To each street taco, add shredded meat, avocado, onion, Cotija cheese, cilantro, and a squeeze of lime.
The leftovers were fantastic and even more flavorful the following day.
Later in the week I used the shredded goose meat for an amazing breakfast. I buttered a thick slice of toast, spread on a thick layer of mashed avocado, piled on some warmed goose meat, a couple spoonfuls of warmed sauce, and topped with a runny egg. It’s life changing.
Sometimes things are so intertwined, it’s hard to sort through the tangled ball of yarn of events that connect the parts of your life.
That is what my life is becoming. A tangled ball of yarn.
A wonderful, connected, amazing, beautiful tangled ball of yarn. I pull on one piece and it pulls another in close. I pull it back the other way, but it is still connected.
Wyoming Women’s Antelope Hunt 2017: Sisters of the Sage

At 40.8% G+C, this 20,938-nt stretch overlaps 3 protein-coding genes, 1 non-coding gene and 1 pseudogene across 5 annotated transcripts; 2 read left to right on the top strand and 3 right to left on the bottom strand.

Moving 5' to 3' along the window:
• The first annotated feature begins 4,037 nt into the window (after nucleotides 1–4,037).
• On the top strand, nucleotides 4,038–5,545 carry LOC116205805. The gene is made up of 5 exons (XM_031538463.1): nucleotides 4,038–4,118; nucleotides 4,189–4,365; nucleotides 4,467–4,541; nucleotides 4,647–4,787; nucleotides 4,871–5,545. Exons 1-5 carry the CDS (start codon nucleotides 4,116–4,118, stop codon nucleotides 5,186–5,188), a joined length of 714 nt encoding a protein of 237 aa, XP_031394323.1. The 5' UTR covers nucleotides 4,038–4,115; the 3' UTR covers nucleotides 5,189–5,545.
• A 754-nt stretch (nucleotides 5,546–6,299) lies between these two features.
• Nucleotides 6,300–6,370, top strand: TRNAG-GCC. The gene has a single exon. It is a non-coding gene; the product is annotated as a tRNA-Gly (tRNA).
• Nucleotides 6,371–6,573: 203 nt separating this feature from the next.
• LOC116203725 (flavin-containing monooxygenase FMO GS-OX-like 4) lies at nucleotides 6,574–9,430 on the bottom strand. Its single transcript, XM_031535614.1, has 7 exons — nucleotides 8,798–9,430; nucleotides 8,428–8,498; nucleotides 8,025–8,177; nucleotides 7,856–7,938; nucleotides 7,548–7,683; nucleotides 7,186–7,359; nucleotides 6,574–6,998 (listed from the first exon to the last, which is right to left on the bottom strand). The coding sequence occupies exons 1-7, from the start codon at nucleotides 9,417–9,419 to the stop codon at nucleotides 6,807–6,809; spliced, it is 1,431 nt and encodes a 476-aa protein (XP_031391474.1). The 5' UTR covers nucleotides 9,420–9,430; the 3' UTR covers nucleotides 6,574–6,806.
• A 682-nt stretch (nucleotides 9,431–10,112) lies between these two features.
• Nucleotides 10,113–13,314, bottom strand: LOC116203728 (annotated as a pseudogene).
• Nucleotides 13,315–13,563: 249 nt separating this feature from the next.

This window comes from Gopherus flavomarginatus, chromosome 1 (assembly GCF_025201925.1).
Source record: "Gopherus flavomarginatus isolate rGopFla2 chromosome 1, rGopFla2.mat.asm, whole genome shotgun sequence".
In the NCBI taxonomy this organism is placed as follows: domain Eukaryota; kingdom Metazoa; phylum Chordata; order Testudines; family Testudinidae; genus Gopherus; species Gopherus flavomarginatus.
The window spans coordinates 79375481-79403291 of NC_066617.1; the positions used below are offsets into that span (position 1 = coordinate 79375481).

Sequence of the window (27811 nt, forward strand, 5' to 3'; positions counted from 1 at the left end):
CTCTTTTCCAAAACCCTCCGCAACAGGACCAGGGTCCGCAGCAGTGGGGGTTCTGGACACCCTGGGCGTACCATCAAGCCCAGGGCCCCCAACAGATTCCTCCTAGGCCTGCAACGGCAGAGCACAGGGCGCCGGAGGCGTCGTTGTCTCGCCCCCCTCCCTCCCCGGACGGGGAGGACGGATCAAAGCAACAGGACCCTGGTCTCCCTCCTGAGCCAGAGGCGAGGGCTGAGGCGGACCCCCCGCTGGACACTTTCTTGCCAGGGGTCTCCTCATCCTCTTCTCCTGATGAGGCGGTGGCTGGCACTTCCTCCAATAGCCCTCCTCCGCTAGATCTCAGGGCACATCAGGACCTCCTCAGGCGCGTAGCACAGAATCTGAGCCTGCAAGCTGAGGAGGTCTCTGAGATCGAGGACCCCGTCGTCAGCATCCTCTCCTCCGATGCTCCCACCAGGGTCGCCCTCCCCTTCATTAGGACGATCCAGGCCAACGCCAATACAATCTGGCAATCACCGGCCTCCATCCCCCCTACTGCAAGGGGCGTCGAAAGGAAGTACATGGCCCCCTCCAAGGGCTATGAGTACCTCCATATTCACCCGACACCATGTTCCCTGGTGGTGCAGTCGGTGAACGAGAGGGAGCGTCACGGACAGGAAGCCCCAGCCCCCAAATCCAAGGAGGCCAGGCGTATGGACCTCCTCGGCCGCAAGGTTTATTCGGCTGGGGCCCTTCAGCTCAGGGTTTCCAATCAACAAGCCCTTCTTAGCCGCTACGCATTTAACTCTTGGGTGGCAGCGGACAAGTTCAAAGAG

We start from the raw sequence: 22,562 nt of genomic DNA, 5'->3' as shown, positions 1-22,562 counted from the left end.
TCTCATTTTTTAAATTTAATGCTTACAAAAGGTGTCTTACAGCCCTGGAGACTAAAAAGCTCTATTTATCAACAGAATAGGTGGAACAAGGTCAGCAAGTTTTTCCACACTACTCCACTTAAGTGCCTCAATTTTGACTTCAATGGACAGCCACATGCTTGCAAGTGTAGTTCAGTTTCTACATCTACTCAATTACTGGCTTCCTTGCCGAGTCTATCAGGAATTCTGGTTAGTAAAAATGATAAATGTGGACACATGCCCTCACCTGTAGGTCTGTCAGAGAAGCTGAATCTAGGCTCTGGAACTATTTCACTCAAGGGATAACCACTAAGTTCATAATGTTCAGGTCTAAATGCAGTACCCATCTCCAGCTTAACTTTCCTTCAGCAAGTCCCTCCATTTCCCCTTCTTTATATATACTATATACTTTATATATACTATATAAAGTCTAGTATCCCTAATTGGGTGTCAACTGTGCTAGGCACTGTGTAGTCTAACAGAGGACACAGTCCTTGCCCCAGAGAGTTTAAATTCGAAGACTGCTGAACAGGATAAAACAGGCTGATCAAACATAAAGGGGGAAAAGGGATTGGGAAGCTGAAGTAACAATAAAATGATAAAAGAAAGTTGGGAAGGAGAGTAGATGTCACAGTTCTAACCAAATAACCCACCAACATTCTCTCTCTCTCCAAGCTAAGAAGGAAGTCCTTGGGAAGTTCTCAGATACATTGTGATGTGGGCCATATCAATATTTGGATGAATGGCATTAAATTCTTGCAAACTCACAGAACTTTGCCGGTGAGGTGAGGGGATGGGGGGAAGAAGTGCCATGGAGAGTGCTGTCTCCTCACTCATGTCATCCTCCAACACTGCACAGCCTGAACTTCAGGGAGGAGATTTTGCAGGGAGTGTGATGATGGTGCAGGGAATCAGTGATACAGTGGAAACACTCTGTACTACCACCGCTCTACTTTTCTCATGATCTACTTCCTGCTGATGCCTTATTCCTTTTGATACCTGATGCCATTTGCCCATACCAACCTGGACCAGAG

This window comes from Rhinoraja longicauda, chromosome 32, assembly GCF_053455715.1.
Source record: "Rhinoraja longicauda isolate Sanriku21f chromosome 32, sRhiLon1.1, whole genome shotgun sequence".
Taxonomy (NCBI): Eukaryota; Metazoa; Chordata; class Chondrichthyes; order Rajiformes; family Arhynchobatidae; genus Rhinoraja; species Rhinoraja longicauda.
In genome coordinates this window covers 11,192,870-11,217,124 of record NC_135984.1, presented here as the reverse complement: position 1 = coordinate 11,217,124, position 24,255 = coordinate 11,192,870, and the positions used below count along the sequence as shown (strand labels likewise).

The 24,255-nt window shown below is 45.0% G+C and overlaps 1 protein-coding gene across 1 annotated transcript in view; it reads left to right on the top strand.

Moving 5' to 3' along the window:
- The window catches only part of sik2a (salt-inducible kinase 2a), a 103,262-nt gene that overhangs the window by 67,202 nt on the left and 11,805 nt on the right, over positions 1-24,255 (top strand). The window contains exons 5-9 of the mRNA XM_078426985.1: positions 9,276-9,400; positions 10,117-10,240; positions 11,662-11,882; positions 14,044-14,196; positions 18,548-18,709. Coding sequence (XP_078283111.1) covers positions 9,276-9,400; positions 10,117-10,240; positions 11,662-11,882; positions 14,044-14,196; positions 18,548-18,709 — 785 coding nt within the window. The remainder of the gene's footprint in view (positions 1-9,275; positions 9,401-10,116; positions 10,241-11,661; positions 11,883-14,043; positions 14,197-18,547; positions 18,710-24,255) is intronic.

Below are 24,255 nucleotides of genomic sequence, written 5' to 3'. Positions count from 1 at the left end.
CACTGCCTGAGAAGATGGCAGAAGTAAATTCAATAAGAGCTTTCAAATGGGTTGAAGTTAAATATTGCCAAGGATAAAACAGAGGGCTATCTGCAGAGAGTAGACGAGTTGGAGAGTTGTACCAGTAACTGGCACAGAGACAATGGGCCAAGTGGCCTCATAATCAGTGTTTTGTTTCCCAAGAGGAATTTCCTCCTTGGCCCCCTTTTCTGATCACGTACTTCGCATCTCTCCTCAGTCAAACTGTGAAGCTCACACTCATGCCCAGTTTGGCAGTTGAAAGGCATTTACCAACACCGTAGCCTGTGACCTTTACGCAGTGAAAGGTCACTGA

Two and a half years ago, I posted a piece about the Wyoming Women’s Antelope Hunt. At that time, I felt the impact of the hunt, but I never could have imagined how it was about to change my life. That hunt gave me the confidence to go on other hunts. It gave me the determination to learn everything I could about hunting. From equipment to ecosystems, I soaked it all up.
I devoted quite a bit of time continuing my fly fishing journey, but I also started to give hunting just as much attention. These activities provided me with a deeper connection to the outdoors and a deeper love and appreciation for the land around me. I also began to recognize the part that Shelley played in all of this.
For those of you who haven’t read Sisters of the Sage, Shelley is the donor of the scholarship I was awarded so I could attend the Wyoming Women’s Antelope Hunt. Shelley knew what this hunt could do for women. She arranged it so that every year one woman would attend the hunt through her generosity. And, I know I wouldn’t have continued down this road if it hadn’t been for Shelley and the connection I felt with her. This connection isn’t one of a long time friend or mentor. Shelley passed away before I was even able to meet her. The connection stemmed from those who love her and those who believe in her vision. It stemmed from those people who were willing to share the essence of Shelley with me and the voice and tone in which the scholarship was given.